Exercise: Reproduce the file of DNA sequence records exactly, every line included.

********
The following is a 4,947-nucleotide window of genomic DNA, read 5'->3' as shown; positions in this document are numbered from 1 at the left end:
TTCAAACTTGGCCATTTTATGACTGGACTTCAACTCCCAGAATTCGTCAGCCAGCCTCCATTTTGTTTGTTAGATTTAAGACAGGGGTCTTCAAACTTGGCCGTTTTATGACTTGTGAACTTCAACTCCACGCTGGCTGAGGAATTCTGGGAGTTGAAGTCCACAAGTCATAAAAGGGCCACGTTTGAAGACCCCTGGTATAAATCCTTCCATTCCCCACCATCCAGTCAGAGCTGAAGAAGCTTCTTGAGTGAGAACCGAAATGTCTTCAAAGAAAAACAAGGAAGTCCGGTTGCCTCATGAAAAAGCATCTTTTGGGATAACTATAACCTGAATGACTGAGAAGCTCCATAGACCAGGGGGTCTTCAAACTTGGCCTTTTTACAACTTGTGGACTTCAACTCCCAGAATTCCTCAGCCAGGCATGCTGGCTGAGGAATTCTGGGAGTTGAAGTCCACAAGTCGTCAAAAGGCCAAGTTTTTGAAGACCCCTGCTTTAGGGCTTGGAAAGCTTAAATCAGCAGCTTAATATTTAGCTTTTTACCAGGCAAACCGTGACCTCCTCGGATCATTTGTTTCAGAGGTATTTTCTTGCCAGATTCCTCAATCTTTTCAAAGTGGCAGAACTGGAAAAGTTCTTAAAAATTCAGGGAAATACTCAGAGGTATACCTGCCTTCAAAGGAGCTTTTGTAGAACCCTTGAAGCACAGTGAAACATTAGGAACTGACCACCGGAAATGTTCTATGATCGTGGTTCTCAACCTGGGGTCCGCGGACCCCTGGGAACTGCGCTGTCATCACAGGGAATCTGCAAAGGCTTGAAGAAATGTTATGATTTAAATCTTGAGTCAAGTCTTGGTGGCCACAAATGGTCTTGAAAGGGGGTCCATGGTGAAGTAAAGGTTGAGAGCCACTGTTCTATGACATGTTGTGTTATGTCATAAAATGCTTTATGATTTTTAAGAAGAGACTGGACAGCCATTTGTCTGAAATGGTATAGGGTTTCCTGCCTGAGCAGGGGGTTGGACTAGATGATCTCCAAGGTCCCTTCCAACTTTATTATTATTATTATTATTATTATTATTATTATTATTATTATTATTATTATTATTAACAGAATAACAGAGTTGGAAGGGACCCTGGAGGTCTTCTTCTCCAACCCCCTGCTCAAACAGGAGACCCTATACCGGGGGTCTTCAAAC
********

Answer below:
The following is a 4,947-nucleotide window of genomic DNA, read 5'->3' as shown; positions in this document are numbered from 1 at the left end:
TTCAAACTTGGCCATTTTATGACTGGACTTCAACTCCCAGAATTCGTCAGCCAGCCTCCATTTTGTTTGTTAGATTTAAGACAGGGGTCTTCAAACTTGGCCGTTTTATGACTTGTGAACTTCAACTCCACGCTGGCTGAGGAATTCTGGGAGTTGAAGTCCACAAGTCATAAAAGGGCCACGTTTGAAGACCCCTGGTATAAATCCTTCCATTCCCCACCATCCAGTCAGAGCTGAAGAAGCTTCTTGAGTGAGAACCGAAATGTCTTCAAAGAAAAACAAGGAAGTCCGGTTGCCTCATGAAAAAGCATCTTTTGGGATAACTATAACCTGAATGACTGAGAAGCTCCATAGACCAGGGGGTCTTCAAACTTGGCCTTTTTACAACTTGTGGACTTCAACTCCCAGAATTCCTCAGCCAGGCATGCTGGCTGAGGAATTCTGGGAGTTGAAGTCCACAAGTCGTCAAAAGGCCAAGTTTTTGAAGACCCCTGCTTTAGGGCTTGGAAAGCTTAAATCAGCAGCTTAATATTTAGCTTTTTACCAGGCAAACCGTGACCTCCTCGGATCATTTGTTTCAGAGGTATTTTCTTGCCAGATTCCTCAATCTTTTCAAAGTGGCAGAACTGGAAAAGTTCTTAAAAATTCAGGGAAATACTCAGAGGTATACCTGCCTTCAAAGGAGCTTTTGTAGAACCCTTGAAGCACAGTGAAACATTAGGAACTGACCACCGGAAATGTTCTATGATCGTGGTTCTCAACCTGGGGTCCGCGGACCCCTGGGAACTGCGCTGTCATCACAGGGAATCTGCAAAGGCTTGAAGAAATGTTATGATTTAAATCTTGAGTCAAGTCTTGGTGGCCACAAATGGTCTTGAAAGGGGGTCCATGGTGAAGTAAAGGTTGAGAGCCACTGTTCTATGACATGTTGTGTTATGTCATAAAATGCTTTATGATTTTTAAGAAGAGACTGGACAGCCATTTGTCTGAAATGGTATAGGGTTTCCTGCCTGAGCAGGGGGTTGGACTAGATGATCTCCAAGGTCCCTTCCAACTTTATTATTATTATTATTATTATTATTATTATTATTATTATTATTATTATTATTATTAACAGAATAACAGAGTTGGAAGGGACCCTGGAGGTCTTCTTCTCCAACCCCCTGCTCAAACAGGAGACCCTATACCGGGGGTCTTCAAAC